CENTRAL LAKE — When a reporter behind the King’s Orchard farm store counter asked President Joe Biden what brought him to Michigan, his answer was brief: cherry pie.

He said as much after picking out several pies, from apple to cherry to raspberry crumble, with farm co-owner Betsy King explaining each one and the other farm-grown products there.

Biden visited the store Saturday afternoon moments after Juliette King McAvoy, the farm’s vice president of sales and co-owner John King’s daughter, toured the president and his group through the cherry trees. Michigan’s Democratic Gov. Gretchen Whitmer and U.S. Sens. Gary Peters and Debbie Stabenow, also Democrats, flanked him in the orchard. The four spoke with a crowd gathered on the farm’s strawberry field, pausing here and there for selfies and shaking plenty of hands.

The stop, after landing in Traverse City on Saturday morning and returning by mid-afternoon, was part of the Biden administration’s Fourth of July weekend plans that include a barbecue on the White House lawn with first responders, essential workers and military service members.

He wasn’t the only one traveling, either, with Vice President Kamala Harris and First Lady Jill Biden on the road as well as Biden touts a $973 billion infrastructure package he recently negotiated with a bipartisan group of lawmakers but which Congress has not yet passed.

It’s something Biden wanted to talk to King McAvoy about. Good roads are important not only to get the farm’s products to market, but to bring people to the farm, she said.

Flooding in Detroit and the region after downpours in late June highlighted the importance of infrastructure investment, Whitmer told reporters while talking to the crowd.

Whitmer said she has spoken to Biden about those infrastructure needs.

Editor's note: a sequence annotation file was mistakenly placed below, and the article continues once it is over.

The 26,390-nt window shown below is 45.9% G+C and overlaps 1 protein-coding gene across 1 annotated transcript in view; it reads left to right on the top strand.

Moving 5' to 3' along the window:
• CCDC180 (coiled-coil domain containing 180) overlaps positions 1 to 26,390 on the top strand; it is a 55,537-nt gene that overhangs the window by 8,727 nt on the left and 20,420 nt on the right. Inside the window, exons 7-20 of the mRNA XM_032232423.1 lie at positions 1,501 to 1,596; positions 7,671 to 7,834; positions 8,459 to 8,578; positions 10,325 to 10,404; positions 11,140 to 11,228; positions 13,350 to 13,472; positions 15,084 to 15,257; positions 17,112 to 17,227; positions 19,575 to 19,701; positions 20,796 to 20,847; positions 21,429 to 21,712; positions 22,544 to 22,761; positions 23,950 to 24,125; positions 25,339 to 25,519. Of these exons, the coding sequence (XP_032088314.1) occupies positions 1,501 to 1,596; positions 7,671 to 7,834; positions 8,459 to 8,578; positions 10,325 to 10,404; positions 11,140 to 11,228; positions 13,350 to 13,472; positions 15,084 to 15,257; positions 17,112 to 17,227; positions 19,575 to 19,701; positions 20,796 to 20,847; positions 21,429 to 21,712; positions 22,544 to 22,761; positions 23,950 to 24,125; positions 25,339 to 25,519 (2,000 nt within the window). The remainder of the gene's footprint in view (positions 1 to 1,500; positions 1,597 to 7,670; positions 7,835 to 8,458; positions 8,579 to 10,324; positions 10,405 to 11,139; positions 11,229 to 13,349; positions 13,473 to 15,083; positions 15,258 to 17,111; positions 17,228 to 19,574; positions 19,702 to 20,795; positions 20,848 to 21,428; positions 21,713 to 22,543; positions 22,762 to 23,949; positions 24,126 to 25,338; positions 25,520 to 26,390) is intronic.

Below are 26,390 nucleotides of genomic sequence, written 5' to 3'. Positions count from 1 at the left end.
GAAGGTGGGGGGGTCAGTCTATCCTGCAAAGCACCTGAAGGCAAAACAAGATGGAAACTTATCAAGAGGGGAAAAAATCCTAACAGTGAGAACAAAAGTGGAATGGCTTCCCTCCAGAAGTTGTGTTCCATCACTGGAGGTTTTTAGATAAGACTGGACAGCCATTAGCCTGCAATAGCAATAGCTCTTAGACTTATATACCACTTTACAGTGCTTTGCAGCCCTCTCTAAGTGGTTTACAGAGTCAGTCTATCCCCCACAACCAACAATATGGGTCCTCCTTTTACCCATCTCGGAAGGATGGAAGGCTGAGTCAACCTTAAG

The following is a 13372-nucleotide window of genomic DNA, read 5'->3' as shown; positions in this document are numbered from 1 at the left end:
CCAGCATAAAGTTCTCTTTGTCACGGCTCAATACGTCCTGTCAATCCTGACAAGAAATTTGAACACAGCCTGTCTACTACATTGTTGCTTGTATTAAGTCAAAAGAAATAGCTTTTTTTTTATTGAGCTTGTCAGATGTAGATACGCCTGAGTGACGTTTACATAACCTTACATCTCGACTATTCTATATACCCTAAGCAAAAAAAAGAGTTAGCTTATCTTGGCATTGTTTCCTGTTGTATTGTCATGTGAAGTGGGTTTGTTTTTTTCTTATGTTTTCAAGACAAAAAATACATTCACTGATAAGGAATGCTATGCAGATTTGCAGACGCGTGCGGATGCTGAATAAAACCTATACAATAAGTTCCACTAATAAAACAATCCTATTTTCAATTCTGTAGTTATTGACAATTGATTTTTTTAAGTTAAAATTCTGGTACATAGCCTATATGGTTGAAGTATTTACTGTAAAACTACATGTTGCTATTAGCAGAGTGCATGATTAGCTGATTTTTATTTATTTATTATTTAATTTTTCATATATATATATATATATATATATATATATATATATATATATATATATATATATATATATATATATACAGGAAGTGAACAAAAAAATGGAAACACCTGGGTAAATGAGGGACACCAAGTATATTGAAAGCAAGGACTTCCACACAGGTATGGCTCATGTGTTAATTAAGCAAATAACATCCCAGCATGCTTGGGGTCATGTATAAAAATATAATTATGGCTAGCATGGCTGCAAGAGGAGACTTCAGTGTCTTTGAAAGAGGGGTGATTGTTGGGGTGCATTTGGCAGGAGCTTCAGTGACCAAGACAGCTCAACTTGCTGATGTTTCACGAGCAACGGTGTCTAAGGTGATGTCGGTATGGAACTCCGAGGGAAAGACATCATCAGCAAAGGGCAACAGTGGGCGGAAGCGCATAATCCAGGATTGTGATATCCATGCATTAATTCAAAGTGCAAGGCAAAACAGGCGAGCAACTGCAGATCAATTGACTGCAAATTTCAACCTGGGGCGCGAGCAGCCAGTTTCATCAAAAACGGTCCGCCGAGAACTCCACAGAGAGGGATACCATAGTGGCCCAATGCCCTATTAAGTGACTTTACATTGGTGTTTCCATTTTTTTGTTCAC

“We haven’t had any conversations about specific projects, but certainly with the incredible flooding that we suffered a week and a half ago, infrastructure is on everybody’s mind,” she said. “It’s always on my mind but it’s on everybody’s because we saw under-invested infrastructure collide with climate change.”

Michigan and the nation is short of the 70 percent COVID-19 vaccination rate Biden set as a goal to reach by July 4, with the White House conceding beforehand that not enough people had gotten the shot.

Whitmer said she hopes the recently announced MI Shot to Win sweepstakes could help — cheers erupted when she asked a few in the crowd if they signed up.

Eligible, vaccinated Michiganders who do could win cash prizes or, for those between the ages 12 and 17, one of nine scholarships.

The visit also was a chance for King McAvoy to let the president, governor and both U.S. senators know about the hardships a family farm like King Orchards faces, she said. Increasingly common bad weather shares the blame, with both a spring frost followed by a warm spell knocking cherry the farm’s yields down to about 25 percent of its sweet cherries and 15 percent of its tart cherries.

It’s the second such crop failure in as many years, and the fourth in 20, King McAvoy said.

And international trade disputes, particularly with Turkey over cherry exports, have battered prices on tart cherries for years.